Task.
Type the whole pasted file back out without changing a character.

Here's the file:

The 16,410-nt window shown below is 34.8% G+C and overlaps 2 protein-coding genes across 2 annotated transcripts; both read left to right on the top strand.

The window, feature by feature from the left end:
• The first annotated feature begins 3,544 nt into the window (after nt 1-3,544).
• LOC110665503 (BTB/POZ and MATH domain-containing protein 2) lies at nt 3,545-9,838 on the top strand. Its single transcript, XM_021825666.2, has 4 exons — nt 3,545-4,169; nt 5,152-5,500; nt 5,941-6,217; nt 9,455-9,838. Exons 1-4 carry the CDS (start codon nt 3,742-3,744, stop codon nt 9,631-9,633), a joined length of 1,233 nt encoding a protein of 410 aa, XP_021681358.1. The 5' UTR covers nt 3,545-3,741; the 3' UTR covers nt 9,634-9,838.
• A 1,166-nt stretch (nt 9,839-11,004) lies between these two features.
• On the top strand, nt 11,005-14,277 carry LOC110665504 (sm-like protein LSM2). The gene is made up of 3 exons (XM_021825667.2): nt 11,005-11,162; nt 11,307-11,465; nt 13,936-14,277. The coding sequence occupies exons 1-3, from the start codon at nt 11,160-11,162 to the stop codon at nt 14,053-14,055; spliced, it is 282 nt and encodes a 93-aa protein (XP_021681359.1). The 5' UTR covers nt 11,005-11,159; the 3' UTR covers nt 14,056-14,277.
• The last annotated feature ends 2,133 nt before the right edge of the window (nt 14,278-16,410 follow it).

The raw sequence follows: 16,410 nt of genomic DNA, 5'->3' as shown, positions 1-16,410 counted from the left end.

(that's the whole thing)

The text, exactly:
The 16,410-nt window shown below is 34.8% G+C and overlaps 2 protein-coding genes across 2 annotated transcripts; both read left to right on the top strand.

The window, feature by feature from the left end:
• The first annotated feature begins 3,544 nt into the window (after nt 1-3,544).
• LOC110665503 (BTB/POZ and MATH domain-containing protein 2) lies at nt 3,545-9,838 on the top strand. Its single transcript, XM_021825666.2, has 4 exons — nt 3,545-4,169; nt 5,152-5,500; nt 5,941-6,217; nt 9,455-9,838. Exons 1-4 carry the CDS (start codon nt 3,742-3,744, stop codon nt 9,631-9,633), a joined length of 1,233 nt encoding a protein of 410 aa, XP_021681358.1. The 5' UTR covers nt 3,545-3,741; the 3' UTR covers nt 9,634-9,838.
• A 1,166-nt stretch (nt 9,839-11,004) lies between these two features.
• On the top strand, nt 11,005-14,277 carry LOC110665504 (sm-like protein LSM2). The gene is made up of 3 exons (XM_021825667.2): nt 11,005-11,162; nt 11,307-11,465; nt 13,936-14,277. The coding sequence occupies exons 1-3, from the start codon at nt 11,160-11,162 to the stop codon at nt 14,053-14,055; spliced, it is 282 nt and encodes a 93-aa protein (XP_021681359.1). The 5' UTR covers nt 11,005-11,159; the 3' UTR covers nt 14,056-14,277.
• The last annotated feature ends 2,133 nt before the right edge of the window (nt 14,278-16,410 follow it).

The raw sequence follows: 16,410 nt of genomic DNA, 5'->3' as shown, positions 1-16,410 counted from the left end.